The first step is regional thinking, says Peter Hans, president of the North Carolina Community College System and a former leader of Golden LEAF. “Workplace issues don’t recognize artificial boundaries,” he says. “RAMP East is a blended approach from every sector. We’re taking ourselves out of the old, traditional silos and figuring out how we can all work together. “
Innovatively, RAMP East takes advantage of what’s already in place rather than creating a new organization. That could take years when the impending boom doesn’t leave that luxury of time. Its principle is simple.
Community colleges, where customized training can be tailored to meet the needs of specific new or expanding industries, already have technical training such as machining, blueprinting or welding. Not to mention that industries such as drugmaker Pfizer Inc., another RAMP East partner and the region’s largest private employer with 3,000 employees, have vaunted, in-house training programs.
One of these programs can be found in a large, low-slung building full of classrooms adjacent to the Cummins plant, serving as the company’s training center. New employees cluster around desks as instructors discuss engine technology.
“We have 300 or 400 different roles here, but every one is a critical spoke in the wheel,” says Ralph Emerson, the center’s manufacturing director. “Every technician goes through a three-week employee orientation, and we have core skills, Cummins values, operations excellence, problem-solving, and value-stream mapping. We’re evolving into a manufacturing university that includes an engine tear-down section. It gives hands-on experience.”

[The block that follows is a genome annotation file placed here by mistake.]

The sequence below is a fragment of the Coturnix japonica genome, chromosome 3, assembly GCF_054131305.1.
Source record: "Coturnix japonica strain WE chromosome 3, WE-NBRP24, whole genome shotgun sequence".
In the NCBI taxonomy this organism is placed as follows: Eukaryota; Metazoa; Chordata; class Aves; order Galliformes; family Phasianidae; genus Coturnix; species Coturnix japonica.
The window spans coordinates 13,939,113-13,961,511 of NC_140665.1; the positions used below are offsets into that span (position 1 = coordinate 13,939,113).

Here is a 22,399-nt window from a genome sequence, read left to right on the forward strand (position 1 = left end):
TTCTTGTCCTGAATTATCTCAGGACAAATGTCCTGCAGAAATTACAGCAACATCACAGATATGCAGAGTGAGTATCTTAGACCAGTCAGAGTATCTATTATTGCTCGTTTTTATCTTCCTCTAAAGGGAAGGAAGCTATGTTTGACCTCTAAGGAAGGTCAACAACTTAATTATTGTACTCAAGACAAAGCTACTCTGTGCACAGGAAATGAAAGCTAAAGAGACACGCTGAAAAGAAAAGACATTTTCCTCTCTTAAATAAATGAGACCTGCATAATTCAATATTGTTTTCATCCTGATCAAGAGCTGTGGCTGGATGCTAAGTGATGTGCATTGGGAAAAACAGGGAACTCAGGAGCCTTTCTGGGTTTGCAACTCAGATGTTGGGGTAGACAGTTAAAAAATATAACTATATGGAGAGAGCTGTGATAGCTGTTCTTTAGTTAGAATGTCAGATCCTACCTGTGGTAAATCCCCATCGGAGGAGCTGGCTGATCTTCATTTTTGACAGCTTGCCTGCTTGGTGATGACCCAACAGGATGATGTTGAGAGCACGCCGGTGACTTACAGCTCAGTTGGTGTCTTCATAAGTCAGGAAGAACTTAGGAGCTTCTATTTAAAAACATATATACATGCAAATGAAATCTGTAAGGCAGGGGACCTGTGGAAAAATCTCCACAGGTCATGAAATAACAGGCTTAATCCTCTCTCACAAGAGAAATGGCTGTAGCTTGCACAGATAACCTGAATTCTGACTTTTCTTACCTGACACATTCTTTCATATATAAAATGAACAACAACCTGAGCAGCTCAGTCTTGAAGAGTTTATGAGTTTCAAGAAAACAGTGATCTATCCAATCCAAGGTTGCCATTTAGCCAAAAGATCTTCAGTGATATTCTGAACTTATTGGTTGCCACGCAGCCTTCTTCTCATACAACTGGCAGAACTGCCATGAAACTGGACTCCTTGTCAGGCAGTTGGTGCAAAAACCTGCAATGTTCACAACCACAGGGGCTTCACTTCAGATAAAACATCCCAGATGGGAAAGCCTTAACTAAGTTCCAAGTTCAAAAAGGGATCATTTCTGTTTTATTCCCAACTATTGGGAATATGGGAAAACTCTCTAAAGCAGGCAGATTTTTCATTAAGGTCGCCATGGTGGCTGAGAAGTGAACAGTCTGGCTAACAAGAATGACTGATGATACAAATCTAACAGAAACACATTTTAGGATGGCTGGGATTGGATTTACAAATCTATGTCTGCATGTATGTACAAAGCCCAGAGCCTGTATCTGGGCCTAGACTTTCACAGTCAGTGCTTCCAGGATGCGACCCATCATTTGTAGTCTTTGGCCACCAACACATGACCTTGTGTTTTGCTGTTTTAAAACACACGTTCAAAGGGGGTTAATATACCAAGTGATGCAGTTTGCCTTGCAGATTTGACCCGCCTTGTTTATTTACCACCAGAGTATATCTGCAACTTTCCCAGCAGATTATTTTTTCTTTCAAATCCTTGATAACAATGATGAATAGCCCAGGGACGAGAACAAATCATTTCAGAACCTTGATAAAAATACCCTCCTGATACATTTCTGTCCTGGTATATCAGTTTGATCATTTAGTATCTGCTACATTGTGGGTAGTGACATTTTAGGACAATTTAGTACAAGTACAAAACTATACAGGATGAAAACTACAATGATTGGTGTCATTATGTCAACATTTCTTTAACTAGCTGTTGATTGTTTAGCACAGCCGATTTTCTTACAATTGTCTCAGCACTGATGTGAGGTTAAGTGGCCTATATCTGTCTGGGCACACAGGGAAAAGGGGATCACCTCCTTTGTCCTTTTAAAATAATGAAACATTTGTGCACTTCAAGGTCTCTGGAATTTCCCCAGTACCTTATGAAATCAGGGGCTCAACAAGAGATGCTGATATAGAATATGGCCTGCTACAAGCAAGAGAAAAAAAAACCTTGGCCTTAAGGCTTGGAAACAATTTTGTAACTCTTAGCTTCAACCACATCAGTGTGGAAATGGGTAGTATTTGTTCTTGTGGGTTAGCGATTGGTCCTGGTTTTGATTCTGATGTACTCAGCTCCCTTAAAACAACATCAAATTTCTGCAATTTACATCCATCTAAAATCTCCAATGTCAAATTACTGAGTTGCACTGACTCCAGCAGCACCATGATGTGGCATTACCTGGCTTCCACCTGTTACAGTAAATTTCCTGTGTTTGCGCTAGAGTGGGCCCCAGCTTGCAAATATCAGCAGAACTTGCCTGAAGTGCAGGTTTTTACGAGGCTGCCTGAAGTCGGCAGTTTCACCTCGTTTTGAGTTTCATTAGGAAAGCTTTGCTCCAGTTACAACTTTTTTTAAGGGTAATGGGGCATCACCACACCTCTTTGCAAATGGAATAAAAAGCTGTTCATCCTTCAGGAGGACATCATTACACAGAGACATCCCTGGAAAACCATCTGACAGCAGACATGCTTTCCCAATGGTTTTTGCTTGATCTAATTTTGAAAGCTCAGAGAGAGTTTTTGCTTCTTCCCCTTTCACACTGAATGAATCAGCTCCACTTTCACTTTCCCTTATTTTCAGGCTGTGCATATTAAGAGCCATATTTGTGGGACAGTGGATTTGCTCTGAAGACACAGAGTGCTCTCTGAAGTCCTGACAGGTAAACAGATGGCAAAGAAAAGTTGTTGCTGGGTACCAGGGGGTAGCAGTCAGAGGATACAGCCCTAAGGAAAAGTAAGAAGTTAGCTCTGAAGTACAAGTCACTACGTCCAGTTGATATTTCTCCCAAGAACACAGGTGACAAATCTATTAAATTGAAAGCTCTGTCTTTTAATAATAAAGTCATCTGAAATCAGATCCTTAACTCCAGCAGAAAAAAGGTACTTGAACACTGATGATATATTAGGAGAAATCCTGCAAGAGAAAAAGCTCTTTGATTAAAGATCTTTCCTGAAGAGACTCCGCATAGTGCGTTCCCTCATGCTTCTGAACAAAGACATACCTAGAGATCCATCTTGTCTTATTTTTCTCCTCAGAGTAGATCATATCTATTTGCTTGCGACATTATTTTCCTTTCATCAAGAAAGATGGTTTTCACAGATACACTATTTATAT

Before employees are hired and reach that stage, however, RAMP East introduces them to advanced manufacturing. Deborah Lamm, a retired Edgecombe Community College president who promoted workforce development, is a RAMP East consultant.
“Edgecombe County and the region have a high unemployment rate historically, and I see this as an opportunity to turn that around and get people into the workplace who’ve not had the opportunity to get training, as well as to provide opportunities for growth and promotion for our existing workers,” she says. “RAMP East is a game-changer, but we’ve got to step up to the plate and provide the workforce.”
For years, agencies such as the Gateway Partnership have courted industries. Suddenly, their successes create a new problem — how to meet local recruiters’ promises to provide thousands of workers to run the plants. It’s a welcome dilemma here.
“We’ve taken our lumps, but we see a lot better days ahead,” says David Farris, a longtime car dealer and now president of the Rocky Mount Chamber of Commerce. For the 10-county region that RAMP East covers, he says those lumps began more than three decades ago when bedrock industries such as tobacco and textiles started withering as the result of global economic forces.
It didn’t seem so bad for a while. Rocky Mount maintained a core of homegrown financial institutions such as Centura Bank and others, including several local savings and loans. Other major businesses were headquartered in the city.